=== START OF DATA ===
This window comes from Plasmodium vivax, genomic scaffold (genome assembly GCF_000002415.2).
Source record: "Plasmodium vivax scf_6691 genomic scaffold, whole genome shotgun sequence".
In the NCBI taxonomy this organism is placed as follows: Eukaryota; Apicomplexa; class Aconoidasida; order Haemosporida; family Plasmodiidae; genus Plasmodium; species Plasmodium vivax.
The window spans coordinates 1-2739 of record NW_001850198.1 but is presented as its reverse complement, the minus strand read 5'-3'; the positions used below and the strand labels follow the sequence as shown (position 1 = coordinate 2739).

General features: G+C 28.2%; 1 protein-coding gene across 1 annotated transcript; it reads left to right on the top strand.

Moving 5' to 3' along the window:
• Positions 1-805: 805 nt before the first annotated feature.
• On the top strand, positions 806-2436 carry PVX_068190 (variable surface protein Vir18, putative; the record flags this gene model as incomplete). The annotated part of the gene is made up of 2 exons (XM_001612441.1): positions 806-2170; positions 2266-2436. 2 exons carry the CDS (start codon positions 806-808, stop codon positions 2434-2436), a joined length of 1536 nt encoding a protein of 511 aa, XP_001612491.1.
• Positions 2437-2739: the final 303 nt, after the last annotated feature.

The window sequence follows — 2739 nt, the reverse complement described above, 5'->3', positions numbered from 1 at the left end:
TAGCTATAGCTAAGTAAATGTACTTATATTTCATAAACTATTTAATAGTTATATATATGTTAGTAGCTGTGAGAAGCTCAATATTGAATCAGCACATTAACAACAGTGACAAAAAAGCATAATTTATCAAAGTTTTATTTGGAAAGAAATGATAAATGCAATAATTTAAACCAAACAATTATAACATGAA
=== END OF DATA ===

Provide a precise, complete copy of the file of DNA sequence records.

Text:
This window comes from Plasmodium vivax, genomic scaffold (genome assembly GCF_000002415.2).
Source record: "Plasmodium vivax scf_6691 genomic scaffold, whole genome shotgun sequence".
In the NCBI taxonomy this organism is placed as follows: Eukaryota; Apicomplexa; class Aconoidasida; order Haemosporida; family Plasmodiidae; genus Plasmodium; species Plasmodium vivax.
The window spans coordinates 1-2739 of record NW_001850198.1 but is presented as its reverse complement, the minus strand read 5'-3'; the positions used below and the strand labels follow the sequence as shown (position 1 = coordinate 2739).

General features: G+C 28.2%; 1 protein-coding gene across 1 annotated transcript; it reads left to right on the top strand.

Moving 5' to 3' along the window:
• Positions 1-805: 805 nt before the first annotated feature.
• On the top strand, positions 806-2436 carry PVX_068190 (variable surface protein Vir18, putative; the record flags this gene model as incomplete). The annotated part of the gene is made up of 2 exons (XM_001612441.1): positions 806-2170; positions 2266-2436. 2 exons carry the CDS (start codon positions 806-808, stop codon positions 2434-2436), a joined length of 1536 nt encoding a protein of 511 aa, XP_001612491.1.
• Positions 2437-2739: the final 303 nt, after the last annotated feature.

The window sequence follows — 2739 nt, the reverse complement described above, 5'->3', positions numbered from 1 at the left end:
TAGCTATAGCTAAGTAAATGTACTTATATTTCATAAACTATTTAATAGTTATATATATGTTAGTAGCTGTGAGAAGCTCAATATTGAATCAGCACATTAACAACAGTGACAAAAAAGCATAATTTATCAAAGTTTTATTTGGAAAGAAATGATAAATGCAATAATTTAAACCAAACAATTATAACATGAA